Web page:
In June 2009, Rauf wrote in support of the 1979 revolution led by Ayatollah Khomeini, establishing a totalitarian theocracy that has ruthlessly suppressed all opposition. He has advised President Obama to say that his administration “respects many of the guiding principles of the 1979 revolution – to establish a government that expresses the will of the people; a just government , based on the ideas of vilayet-i-faqih, that establishes the rule of law.

Vilayet-i-faqih means “the guardianship of the jurist,” meaning that the imams are acting in the name of Allah and serving as guardians of the people. This idea makes clear that Islam is not just a religion but also a political ideology. Wherever this unholy merger exists, there is certain to be no freedom, as in Iran.

Unravelling Orwellian Doublespeak

Although Rauf claims that Islam and American democracy are compatible, his endorsement of the totalitarian regime founded by Khomeini puts him squarely on the side of those who are determined to change America into a sharia-friendly country. In an article for the Jordanian newspaper al-Ghad, entitled Sharing the Essence of our Beliefs” he explains why Islamic movements with political agendas carry religious names, such as Muslim Brotherhood.

“I answer them this—that the trends towards Islamic law and justice begins in religious movements, because secularism has failed to deliver what the Muslim wants, which is life, liberty and the pursuit of happiness…. The only law that the Muslim needs exists already in the Koran and the Hadith.” Elsewhere Rauf acknowledges the all-inclusive character of Islam:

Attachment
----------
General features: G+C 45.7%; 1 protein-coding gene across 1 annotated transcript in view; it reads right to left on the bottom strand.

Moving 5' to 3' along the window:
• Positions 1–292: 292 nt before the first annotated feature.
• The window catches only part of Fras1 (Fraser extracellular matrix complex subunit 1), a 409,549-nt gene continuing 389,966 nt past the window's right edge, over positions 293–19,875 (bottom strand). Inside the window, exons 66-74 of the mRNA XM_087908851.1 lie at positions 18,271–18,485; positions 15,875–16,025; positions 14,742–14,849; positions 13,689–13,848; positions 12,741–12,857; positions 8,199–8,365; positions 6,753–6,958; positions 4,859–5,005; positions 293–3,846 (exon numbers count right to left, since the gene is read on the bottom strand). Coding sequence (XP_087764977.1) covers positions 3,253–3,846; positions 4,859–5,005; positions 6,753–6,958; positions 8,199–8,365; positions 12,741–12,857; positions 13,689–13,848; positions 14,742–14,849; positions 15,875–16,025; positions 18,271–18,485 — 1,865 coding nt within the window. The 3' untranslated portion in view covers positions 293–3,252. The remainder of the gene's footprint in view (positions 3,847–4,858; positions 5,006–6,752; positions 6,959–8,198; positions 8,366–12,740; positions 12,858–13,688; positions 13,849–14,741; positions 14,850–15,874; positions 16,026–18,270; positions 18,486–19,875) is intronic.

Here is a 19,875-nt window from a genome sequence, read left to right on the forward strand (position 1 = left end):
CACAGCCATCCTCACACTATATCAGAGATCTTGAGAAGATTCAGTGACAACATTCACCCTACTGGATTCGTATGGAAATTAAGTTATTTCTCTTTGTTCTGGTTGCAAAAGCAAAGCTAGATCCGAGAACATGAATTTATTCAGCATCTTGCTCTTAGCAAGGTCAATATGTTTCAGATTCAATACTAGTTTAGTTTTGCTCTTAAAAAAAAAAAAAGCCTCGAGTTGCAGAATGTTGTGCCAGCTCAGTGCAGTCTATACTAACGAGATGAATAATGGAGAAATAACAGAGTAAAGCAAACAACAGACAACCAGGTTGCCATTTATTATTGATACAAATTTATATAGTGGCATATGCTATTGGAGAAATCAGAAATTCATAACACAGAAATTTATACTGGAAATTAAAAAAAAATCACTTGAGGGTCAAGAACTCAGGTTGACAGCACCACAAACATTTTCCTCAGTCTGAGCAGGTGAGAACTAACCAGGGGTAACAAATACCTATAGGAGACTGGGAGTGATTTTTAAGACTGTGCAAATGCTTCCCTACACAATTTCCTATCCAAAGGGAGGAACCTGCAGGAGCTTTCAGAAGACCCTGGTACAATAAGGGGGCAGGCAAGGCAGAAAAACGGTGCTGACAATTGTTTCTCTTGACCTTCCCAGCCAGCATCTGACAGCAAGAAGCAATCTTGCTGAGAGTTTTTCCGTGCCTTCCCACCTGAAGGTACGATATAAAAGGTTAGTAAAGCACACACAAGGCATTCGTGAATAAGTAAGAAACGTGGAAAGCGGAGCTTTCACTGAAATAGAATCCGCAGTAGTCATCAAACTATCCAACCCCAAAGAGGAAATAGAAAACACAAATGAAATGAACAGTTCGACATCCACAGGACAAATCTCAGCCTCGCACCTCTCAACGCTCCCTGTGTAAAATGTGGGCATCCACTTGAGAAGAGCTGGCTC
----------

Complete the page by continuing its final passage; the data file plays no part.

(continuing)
The Shari’ah thus covers every field of law – public and private, national and international – together with enormous amounts of material that Westerners would not regard as law at all, because the basis of the Shari’ah is the worship of, and obedience to,God through good works and moral behavior.

What is most disconcerting is that many leaders in the West are blind to the totalitarian nature of sharia. In a 2008 lecture, the Archbishop of Canterbury, Dr. Rowan Williams, suggested that the application of sharia law in Britain seems unavoidable. Rauf commented, “The addition of Sharia law to ‘the law of the land,’ in this case British law, complements, rather than undermines, existing legal frameworks. The Archbishop was right. It is time for Britain to integrate aspects of Islamic Law.”

Rauf wants to have it both ways: claim that Islam is compatible with American law, and then argue that the Koran and the Hadith cover every field of law and are therefore superior to all man-made law. Logic and history tells us that these two positions are irreconcilable. This is not just some harmless academic debate, but at stake is the difference between a free and open society and one in which religious fanaticism sets the tone – with momentous implications for entire nations.

To make a totalitarian society look attractive, it needs to be presented as something it is not. This is what Rauf is doing in his tireless efforts to bridge the gap between the free West and one ruled by Islamic law. Those are not the actions of a bridge builder and a truth speaker, despite the New York Times’ claim that Rauf has spent a life time trying to “reconcile Islam with America and modernism.”

If Rauf would ask me for advice, I would give him this simple message: Quit confusing the people with your Orwellian doublespeak; begin appreciating and acknowledging the freedom and openness of America; then advocate in the Muslim world that they should replicate the freedom that all Muslims enjoy in the West.

I won’t hold my breath.